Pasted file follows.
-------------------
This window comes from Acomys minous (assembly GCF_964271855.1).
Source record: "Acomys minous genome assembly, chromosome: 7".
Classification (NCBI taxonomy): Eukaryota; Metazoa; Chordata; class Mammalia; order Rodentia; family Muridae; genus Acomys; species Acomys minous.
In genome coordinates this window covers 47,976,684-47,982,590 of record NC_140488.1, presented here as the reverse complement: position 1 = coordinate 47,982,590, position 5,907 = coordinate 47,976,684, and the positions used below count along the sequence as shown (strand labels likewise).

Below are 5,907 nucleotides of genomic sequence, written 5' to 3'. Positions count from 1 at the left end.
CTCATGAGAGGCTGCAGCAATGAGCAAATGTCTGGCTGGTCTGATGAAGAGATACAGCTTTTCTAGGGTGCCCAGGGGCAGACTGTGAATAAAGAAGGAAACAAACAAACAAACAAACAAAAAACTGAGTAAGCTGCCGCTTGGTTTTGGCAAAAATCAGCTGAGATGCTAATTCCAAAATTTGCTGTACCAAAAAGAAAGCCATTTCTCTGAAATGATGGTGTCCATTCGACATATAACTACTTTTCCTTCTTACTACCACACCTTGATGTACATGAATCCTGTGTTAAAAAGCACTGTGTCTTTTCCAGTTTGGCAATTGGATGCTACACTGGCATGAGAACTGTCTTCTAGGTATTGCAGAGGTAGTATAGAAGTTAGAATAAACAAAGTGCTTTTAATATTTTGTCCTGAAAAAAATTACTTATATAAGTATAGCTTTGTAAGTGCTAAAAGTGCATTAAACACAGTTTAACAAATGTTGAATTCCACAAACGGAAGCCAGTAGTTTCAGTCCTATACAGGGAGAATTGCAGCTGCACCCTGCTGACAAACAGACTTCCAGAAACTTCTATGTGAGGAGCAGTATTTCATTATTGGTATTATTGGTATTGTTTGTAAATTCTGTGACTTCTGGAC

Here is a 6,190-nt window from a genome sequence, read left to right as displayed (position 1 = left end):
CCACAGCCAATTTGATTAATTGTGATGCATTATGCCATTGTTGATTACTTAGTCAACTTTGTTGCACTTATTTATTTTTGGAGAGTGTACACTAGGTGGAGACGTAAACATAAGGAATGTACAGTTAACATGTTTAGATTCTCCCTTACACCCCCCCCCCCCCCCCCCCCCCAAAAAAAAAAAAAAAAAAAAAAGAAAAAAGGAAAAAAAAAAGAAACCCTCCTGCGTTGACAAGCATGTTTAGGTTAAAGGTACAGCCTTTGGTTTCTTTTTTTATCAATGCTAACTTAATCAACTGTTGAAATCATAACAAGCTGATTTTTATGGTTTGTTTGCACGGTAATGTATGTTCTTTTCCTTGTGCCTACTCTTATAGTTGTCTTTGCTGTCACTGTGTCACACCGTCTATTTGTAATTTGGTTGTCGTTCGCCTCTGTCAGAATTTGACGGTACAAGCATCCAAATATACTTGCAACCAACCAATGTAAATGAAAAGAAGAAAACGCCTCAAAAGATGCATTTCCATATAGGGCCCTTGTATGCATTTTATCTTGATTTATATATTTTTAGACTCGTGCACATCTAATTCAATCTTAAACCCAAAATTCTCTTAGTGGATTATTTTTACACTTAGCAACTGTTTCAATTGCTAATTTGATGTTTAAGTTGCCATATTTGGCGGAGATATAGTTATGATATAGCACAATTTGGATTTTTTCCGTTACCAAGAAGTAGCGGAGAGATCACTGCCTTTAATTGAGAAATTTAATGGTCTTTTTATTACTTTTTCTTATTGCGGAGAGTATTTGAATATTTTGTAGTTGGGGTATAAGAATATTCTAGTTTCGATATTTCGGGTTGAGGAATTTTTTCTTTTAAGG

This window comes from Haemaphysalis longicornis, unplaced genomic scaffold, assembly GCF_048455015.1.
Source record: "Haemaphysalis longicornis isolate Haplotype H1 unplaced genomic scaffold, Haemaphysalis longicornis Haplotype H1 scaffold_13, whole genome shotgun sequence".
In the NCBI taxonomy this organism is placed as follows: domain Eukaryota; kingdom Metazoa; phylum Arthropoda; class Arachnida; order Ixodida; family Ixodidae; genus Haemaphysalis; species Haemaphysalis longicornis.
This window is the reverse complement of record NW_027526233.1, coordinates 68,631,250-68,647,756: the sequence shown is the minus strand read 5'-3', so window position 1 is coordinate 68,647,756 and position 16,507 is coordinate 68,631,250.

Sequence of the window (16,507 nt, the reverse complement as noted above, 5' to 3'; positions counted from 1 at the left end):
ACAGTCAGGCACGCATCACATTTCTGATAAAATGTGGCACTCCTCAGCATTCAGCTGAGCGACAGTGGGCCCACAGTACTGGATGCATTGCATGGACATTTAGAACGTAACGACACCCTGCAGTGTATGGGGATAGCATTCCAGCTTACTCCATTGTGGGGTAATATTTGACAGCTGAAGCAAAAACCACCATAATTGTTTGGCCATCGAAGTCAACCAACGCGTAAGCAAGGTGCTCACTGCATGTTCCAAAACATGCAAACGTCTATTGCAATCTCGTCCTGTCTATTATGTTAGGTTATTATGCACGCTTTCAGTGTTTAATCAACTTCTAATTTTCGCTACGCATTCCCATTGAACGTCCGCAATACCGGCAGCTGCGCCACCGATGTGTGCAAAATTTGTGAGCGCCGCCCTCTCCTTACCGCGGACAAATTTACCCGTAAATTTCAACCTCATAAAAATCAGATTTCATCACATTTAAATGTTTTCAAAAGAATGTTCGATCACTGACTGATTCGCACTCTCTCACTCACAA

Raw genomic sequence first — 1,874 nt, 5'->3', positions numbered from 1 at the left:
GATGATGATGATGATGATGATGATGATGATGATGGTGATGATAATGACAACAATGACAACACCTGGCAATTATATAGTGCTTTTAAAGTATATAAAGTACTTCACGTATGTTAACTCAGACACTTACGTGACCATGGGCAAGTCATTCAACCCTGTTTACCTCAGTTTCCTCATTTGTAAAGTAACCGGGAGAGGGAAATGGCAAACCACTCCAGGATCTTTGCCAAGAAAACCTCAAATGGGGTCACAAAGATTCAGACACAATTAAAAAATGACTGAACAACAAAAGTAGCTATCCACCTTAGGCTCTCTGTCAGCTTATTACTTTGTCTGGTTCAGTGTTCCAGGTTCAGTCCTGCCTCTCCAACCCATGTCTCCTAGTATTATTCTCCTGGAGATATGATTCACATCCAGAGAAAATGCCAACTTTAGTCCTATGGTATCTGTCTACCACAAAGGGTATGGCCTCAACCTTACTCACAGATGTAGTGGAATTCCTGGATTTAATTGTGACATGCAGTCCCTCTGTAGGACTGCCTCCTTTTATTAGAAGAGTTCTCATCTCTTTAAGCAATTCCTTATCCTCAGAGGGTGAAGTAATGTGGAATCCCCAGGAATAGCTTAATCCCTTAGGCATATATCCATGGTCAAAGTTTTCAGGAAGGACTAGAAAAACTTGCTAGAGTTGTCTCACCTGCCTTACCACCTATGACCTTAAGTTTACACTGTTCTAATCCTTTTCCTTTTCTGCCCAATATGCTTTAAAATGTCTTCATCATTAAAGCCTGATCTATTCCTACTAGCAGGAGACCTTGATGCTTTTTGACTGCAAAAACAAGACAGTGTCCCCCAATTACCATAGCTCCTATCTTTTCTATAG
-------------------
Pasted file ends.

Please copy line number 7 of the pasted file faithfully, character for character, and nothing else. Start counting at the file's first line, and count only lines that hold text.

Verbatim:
Here is a 6,190-nt window from a genome sequence, read left to right as displayed (position 1 = left end):